Lately, you seem to be reaching new fronts. These stories aren't "jock talk." John Fowles' evocative ecological piece three years ago is an example. Sometimes the story is reminiscent, such as the warm study of Charlie ( Choo Choo) Justice, or the almost eerily beautiful story on Cool Papa Bell, certainly one of your finest presentations. And now comes Annie Dillard's Footfalls in a Blue Ridge Winter (Feb. 4). The quality these stories, and others, share is a very high level of writing.
STILL THE ARMY
It seems to me your magazine has an obsession to show just how awful Arnold Palmer's golf game has become in the last few years. Over and over again you actually criticize the man because he is 44 years old and is no longer able to win a tournament a week. Palmer is doing something that he dearly loves, and yet your magazine seems to be holding this against him.
Barry McDermott's article on Arizona basketball (Blooming Cactus Flowers, Feb. 11) is in accordance with SI's customary excellence. But Barry errs in coupling Tucson with retirement communities, shuffleboard sticks, "rusted arteries" and Bingo. Tucson is no St. Pete or Sun City. Tucson's median age is lower than that of most major cities. Its population, which is made up of many who have dared to "go West," is vigorous, ambitious, glorious and predominantly young. And that is Tucson's real Cactus Flower.
FRED L. VANCE
Thank you for a very fine article on the University of Arizona's basketball team. The Wildcats and Coach Fred Snowden were portrayed as they are, winners. Snowden naturally wants to bring a national championship to Arizona, and that event may not be far off.
WILLIAM N. JONES
The walls of my 12-year-old son's room are covered with color pictures of Jets, Mets, Knicks and Rangers, all snipped lovingly from the pages of SPORTS ILLUSTRATED. When Richard received the Jan. 28 issue with the pretty bikini-clad girl on the cover, he flipped right past the cover and over all those inside color pages with no more than a cursory glance to get to the important stuff about basketball and hockey. Then came the Feb. 11 issue containing three cries of outrage from a mother, a school principal and a priest. You guessed it! Richard made a bee-line for the Jan. 28 issue to get a better look at the offending pages to see what he had missed. Then he came to me for my explanation about "what was so bad."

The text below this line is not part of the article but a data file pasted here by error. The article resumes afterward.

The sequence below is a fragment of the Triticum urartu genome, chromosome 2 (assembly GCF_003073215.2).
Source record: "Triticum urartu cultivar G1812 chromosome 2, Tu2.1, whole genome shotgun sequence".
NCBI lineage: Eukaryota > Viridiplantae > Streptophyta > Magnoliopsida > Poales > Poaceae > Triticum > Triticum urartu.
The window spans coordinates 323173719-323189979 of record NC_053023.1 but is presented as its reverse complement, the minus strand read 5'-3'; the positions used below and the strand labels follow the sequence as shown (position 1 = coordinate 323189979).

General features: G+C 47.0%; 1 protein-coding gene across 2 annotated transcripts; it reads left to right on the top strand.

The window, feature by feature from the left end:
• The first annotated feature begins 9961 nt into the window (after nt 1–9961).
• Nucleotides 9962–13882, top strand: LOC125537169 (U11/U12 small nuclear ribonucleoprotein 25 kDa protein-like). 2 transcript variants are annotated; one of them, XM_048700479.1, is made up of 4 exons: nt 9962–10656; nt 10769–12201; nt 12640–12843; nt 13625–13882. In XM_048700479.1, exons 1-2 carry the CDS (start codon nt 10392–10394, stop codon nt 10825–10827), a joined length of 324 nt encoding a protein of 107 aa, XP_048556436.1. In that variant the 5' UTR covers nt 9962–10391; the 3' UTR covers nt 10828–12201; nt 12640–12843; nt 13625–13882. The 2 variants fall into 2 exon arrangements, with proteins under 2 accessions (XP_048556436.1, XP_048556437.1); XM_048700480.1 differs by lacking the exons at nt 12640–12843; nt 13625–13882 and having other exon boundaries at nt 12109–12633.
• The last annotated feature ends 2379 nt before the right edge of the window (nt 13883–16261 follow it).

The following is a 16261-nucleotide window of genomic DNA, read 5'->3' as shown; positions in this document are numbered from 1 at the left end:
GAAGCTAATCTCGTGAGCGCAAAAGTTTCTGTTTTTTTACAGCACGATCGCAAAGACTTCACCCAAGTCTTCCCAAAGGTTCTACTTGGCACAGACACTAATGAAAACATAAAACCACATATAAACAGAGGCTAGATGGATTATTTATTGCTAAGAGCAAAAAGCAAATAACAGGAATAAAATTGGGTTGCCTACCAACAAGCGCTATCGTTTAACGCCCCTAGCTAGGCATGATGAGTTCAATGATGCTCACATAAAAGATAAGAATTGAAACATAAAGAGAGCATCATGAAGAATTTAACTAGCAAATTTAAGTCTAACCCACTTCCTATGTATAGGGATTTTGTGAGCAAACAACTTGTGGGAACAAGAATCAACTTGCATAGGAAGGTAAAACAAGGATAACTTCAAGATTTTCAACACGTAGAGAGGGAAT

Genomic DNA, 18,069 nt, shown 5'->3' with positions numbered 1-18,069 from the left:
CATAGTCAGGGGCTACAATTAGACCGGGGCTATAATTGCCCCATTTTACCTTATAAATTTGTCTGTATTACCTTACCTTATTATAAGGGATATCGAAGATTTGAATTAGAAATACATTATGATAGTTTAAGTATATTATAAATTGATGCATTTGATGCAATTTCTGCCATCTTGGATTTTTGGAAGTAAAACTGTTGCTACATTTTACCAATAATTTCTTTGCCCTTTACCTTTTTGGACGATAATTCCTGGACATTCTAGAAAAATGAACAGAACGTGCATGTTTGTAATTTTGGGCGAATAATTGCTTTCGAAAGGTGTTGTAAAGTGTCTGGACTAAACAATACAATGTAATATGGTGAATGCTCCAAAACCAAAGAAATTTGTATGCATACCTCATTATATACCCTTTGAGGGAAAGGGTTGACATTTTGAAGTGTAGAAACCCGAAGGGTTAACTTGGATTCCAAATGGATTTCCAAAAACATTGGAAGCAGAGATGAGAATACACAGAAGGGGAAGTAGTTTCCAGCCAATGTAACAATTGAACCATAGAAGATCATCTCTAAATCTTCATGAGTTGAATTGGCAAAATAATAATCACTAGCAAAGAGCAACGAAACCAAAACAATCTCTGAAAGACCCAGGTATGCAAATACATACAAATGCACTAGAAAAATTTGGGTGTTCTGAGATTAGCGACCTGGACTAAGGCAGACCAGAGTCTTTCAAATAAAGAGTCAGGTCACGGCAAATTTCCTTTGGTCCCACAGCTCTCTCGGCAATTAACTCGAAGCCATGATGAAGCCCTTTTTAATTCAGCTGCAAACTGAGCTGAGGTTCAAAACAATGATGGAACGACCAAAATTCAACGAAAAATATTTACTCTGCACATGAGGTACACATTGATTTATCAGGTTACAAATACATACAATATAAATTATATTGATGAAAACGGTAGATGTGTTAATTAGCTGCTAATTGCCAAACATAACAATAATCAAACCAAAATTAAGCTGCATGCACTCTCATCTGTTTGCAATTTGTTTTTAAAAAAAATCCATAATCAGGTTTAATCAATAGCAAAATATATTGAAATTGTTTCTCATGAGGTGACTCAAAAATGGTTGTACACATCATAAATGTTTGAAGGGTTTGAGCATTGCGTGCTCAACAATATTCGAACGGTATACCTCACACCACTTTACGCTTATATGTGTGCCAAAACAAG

It is no wonder that a child is bewildered by such reactions from adults to pictures of pretty girls in bathing suits. All those who might in the future consider writing such letters should think first of what adverse effects their comments may have on other people's impressionable children.
In this violent and aggressive world, some people complain about one of the very few nice and innocent things left on this globe—women in bathing suits. I would like to ask them if they also remove the pages on which pictures are shown of violent actions in sports like football, hockey and boxing. If you ask me, these people have the wrong idea about what is harmful to children.
The Hague, The Netherlands
In response to the letter from two members of the female sex who argued that Cheryl Tiegs did nothing to depict or promote women in sports, I would have to strongly disagree. After viewing all the beauties in your Jan. 28 issue I have been putting in two to three miles of roadwork a day. Cheryl and friends did wonders for my sports program!
Although I enjoy your annual bathing suit issue as much as the next guy, one of my favorite issues from year to year is the one that carries all of the letters in protest to it.
DOMINIC G. FLORY
Hooray for your break-through article on adult athletes (Hurdling Life's Barriers, Feb. 4). Bud Deacon makes a fine representative for the thousands of adults who seriously train in all sports for healthier, happier and more active lives.